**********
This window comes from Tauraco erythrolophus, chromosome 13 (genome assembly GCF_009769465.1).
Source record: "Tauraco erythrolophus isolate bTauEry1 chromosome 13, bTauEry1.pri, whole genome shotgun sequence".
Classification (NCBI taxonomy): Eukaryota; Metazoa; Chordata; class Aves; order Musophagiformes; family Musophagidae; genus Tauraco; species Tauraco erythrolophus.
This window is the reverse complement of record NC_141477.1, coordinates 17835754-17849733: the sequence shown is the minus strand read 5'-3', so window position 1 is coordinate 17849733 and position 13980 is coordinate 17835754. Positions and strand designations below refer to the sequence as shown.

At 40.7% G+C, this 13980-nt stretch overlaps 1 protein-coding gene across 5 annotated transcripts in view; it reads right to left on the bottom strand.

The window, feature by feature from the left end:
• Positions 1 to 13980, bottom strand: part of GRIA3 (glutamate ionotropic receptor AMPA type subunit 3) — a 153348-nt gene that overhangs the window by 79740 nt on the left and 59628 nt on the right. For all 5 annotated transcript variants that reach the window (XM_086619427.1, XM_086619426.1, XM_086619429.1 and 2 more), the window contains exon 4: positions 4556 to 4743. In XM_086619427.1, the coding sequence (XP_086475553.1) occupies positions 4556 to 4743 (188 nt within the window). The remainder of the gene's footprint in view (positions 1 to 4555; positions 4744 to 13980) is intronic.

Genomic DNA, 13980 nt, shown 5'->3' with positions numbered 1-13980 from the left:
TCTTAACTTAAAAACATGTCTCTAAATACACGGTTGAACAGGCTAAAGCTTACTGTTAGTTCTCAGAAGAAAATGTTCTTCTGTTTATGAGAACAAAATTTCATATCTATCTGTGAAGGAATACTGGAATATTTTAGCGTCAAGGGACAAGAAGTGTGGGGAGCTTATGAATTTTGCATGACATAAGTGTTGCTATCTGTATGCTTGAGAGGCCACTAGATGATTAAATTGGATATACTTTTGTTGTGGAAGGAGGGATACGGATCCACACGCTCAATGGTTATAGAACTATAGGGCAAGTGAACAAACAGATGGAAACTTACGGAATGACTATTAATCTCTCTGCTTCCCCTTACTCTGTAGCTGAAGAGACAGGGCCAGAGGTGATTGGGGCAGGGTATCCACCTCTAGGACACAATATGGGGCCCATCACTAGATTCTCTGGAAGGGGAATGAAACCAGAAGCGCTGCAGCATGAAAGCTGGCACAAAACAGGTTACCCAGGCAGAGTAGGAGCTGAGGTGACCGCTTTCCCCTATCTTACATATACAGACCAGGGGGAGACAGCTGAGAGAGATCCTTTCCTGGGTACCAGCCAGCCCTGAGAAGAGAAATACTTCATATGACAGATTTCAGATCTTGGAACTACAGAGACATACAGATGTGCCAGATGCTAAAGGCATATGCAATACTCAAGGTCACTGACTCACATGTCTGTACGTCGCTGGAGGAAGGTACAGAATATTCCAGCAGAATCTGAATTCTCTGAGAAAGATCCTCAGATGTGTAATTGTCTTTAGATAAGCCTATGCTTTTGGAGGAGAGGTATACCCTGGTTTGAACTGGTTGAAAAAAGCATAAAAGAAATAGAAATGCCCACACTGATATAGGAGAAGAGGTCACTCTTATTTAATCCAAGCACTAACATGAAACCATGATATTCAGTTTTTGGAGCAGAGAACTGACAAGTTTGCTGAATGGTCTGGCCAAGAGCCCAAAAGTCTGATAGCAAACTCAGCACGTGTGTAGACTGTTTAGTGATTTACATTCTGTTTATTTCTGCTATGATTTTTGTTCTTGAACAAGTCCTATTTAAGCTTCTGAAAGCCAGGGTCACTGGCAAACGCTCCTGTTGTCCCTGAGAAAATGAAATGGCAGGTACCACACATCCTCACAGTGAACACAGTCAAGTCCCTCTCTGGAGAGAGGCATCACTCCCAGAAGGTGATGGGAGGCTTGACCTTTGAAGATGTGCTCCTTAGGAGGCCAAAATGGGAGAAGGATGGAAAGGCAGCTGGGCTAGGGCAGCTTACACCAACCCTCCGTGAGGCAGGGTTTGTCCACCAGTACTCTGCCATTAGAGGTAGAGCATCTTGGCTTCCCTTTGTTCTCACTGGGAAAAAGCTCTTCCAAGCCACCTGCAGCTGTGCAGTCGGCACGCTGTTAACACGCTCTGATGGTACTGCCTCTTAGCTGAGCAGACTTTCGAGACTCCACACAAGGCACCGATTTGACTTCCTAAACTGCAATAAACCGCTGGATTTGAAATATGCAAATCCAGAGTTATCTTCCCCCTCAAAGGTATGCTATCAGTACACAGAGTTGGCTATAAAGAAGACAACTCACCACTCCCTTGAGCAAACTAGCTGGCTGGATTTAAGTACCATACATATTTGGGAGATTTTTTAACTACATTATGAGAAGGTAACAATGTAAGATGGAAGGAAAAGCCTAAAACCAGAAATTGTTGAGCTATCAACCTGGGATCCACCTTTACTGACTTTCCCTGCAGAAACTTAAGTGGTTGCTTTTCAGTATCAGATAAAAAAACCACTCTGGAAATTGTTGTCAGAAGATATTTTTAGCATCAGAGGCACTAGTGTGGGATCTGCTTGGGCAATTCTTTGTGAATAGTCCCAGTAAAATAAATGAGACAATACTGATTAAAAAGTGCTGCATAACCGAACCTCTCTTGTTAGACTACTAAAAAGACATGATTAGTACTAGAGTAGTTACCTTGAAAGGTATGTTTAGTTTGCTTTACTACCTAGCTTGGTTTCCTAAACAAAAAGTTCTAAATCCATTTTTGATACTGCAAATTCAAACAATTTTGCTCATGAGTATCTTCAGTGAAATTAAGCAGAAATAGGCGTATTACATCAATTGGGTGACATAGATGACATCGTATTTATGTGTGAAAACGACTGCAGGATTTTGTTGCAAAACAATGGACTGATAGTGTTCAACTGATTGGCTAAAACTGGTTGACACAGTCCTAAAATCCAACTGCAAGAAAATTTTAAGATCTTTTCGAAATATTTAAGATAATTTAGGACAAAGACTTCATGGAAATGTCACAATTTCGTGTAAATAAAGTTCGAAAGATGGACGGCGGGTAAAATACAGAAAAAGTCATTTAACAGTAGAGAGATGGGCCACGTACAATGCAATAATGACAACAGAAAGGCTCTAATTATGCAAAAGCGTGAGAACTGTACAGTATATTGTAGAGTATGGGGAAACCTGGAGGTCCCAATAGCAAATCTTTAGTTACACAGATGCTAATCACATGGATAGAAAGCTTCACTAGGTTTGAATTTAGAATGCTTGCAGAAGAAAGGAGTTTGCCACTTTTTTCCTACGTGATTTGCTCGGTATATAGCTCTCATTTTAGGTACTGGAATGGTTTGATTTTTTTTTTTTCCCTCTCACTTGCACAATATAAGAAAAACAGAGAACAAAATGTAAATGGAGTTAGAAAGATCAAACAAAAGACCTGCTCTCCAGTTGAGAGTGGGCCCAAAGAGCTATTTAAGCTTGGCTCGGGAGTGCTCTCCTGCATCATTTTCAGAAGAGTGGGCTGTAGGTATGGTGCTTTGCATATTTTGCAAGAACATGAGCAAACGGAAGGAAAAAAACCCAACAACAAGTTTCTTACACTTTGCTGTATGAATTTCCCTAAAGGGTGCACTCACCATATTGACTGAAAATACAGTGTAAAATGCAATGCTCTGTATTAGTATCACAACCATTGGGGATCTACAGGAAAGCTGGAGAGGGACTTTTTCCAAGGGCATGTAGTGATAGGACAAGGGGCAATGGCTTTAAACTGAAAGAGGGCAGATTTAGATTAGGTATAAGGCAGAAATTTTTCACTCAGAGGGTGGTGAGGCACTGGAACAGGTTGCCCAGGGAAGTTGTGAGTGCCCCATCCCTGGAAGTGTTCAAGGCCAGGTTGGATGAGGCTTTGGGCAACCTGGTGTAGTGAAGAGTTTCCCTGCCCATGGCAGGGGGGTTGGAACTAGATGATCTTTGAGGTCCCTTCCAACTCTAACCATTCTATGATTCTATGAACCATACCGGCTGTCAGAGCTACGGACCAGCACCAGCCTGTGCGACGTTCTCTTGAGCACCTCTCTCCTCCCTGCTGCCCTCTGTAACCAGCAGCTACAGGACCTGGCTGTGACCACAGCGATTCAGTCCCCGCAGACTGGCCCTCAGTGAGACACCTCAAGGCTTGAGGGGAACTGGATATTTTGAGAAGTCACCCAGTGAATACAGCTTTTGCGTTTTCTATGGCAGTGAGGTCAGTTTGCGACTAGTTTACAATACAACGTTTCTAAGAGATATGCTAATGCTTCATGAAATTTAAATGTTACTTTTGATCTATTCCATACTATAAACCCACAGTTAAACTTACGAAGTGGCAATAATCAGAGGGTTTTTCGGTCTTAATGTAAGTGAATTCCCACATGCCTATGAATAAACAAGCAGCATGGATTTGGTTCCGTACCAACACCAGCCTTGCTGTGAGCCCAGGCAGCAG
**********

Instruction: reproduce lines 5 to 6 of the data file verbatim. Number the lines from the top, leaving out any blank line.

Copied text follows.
At 40.7% G+C, this 13980-nt stretch overlaps 1 protein-coding gene across 5 annotated transcripts in view; it reads right to left on the bottom strand.

The window, feature by feature from the left end: